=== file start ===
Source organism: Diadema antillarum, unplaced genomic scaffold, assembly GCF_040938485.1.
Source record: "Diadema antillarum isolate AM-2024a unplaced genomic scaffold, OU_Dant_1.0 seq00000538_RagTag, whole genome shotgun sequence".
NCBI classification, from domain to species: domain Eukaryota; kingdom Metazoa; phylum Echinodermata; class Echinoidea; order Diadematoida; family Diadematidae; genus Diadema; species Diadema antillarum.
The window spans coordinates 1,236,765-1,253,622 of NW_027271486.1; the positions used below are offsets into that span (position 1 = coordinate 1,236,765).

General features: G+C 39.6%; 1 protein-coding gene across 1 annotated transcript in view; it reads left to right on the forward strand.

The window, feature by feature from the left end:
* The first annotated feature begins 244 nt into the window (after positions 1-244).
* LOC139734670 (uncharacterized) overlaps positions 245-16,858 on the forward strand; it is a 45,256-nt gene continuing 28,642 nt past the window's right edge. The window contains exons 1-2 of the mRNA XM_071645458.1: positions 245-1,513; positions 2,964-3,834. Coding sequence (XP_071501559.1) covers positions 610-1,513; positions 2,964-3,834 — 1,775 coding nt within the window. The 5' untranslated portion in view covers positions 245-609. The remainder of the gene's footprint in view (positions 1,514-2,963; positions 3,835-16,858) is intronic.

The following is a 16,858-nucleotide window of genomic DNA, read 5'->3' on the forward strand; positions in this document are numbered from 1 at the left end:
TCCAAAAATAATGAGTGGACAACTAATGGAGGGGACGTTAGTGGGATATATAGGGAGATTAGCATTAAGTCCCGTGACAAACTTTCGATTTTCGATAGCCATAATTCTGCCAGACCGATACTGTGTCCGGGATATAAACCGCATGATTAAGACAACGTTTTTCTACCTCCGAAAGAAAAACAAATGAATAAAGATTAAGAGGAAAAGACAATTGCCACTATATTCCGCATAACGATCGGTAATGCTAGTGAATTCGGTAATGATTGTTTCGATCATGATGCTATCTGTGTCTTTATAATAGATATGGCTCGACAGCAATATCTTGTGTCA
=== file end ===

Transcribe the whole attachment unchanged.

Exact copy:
Source organism: Diadema antillarum, unplaced genomic scaffold, assembly GCF_040938485.1.
Source record: "Diadema antillarum isolate AM-2024a unplaced genomic scaffold, OU_Dant_1.0 seq00000538_RagTag, whole genome shotgun sequence".
NCBI classification, from domain to species: domain Eukaryota; kingdom Metazoa; phylum Echinodermata; class Echinoidea; order Diadematoida; family Diadematidae; genus Diadema; species Diadema antillarum.
The window spans coordinates 1,236,765-1,253,622 of NW_027271486.1; the positions used below are offsets into that span (position 1 = coordinate 1,236,765).

General features: G+C 39.6%; 1 protein-coding gene across 1 annotated transcript in view; it reads left to right on the forward strand.

The window, feature by feature from the left end:
* The first annotated feature begins 244 nt into the window (after positions 1-244).
* LOC139734670 (uncharacterized) overlaps positions 245-16,858 on the forward strand; it is a 45,256-nt gene continuing 28,642 nt past the window's right edge. The window contains exons 1-2 of the mRNA XM_071645458.1: positions 245-1,513; positions 2,964-3,834. Coding sequence (XP_071501559.1) covers positions 610-1,513; positions 2,964-3,834 — 1,775 coding nt within the window. The 5' untranslated portion in view covers positions 245-609. The remainder of the gene's footprint in view (positions 1,514-2,963; positions 3,835-16,858) is intronic.

The following is a 16,858-nucleotide window of genomic DNA, read 5'->3' on the forward strand; positions in this document are numbered from 1 at the left end:
TCCAAAAATAATGAGTGGACAACTAATGGAGGGGACGTTAGTGGGATATATAGGGAGATTAGCATTAAGTCCCGTGACAAACTTTCGATTTTCGATAGCCATAATTCTGCCAGACCGATACTGTGTCCGGGATATAAACCGCATGATTAAGACAACGTTTTTCTACCTCCGAAAGAAAAACAAATGAATAAAGATTAAGAGGAAAAGACAATTGCCACTATATTCCGCATAACGATCGGTAATGCTAGTGAATTCGGTAATGATTGTTTCGATCATGATGCTATCTGTGTCTTTATAATAGATATGGCTCGACAGCAATATCTTGTGTCA